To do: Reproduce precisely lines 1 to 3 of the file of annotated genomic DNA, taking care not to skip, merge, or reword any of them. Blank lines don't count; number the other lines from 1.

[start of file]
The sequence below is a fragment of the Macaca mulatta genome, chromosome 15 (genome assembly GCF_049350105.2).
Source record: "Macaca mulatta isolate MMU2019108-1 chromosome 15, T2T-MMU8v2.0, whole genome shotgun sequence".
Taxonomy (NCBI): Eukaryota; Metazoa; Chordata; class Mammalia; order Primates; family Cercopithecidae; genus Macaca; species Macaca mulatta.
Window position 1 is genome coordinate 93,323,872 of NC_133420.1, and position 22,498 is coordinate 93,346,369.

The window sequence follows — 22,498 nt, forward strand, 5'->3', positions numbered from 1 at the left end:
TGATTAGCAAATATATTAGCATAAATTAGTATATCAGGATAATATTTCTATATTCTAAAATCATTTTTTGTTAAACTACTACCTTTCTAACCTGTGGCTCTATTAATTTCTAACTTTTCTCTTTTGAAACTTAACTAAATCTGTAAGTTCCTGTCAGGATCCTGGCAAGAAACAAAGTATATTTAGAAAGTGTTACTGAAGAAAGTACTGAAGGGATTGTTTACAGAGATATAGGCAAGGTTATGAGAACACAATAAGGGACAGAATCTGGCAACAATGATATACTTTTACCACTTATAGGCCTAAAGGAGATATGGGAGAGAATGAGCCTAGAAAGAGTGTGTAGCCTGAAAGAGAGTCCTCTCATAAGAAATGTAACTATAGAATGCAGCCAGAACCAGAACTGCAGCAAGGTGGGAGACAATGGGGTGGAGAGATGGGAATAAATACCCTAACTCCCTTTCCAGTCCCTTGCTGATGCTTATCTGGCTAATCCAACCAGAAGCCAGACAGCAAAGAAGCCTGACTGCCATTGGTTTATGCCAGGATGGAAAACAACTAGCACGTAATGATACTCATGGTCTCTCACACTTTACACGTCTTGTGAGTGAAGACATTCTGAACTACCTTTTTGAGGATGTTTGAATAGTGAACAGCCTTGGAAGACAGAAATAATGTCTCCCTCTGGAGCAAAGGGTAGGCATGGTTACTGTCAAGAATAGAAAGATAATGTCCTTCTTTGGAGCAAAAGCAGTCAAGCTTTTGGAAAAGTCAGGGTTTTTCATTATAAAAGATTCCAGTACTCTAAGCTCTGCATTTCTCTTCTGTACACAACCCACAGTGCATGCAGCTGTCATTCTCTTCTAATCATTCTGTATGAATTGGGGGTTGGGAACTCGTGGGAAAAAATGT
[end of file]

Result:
The sequence below is a fragment of the Macaca mulatta genome, chromosome 15 (genome assembly GCF_049350105.2).
Source record: "Macaca mulatta isolate MMU2019108-1 chromosome 15, T2T-MMU8v2.0, whole genome shotgun sequence".
Taxonomy (NCBI): Eukaryota; Metazoa; Chordata; class Mammalia; order Primates; family Cercopithecidae; genus Macaca; species Macaca mulatta.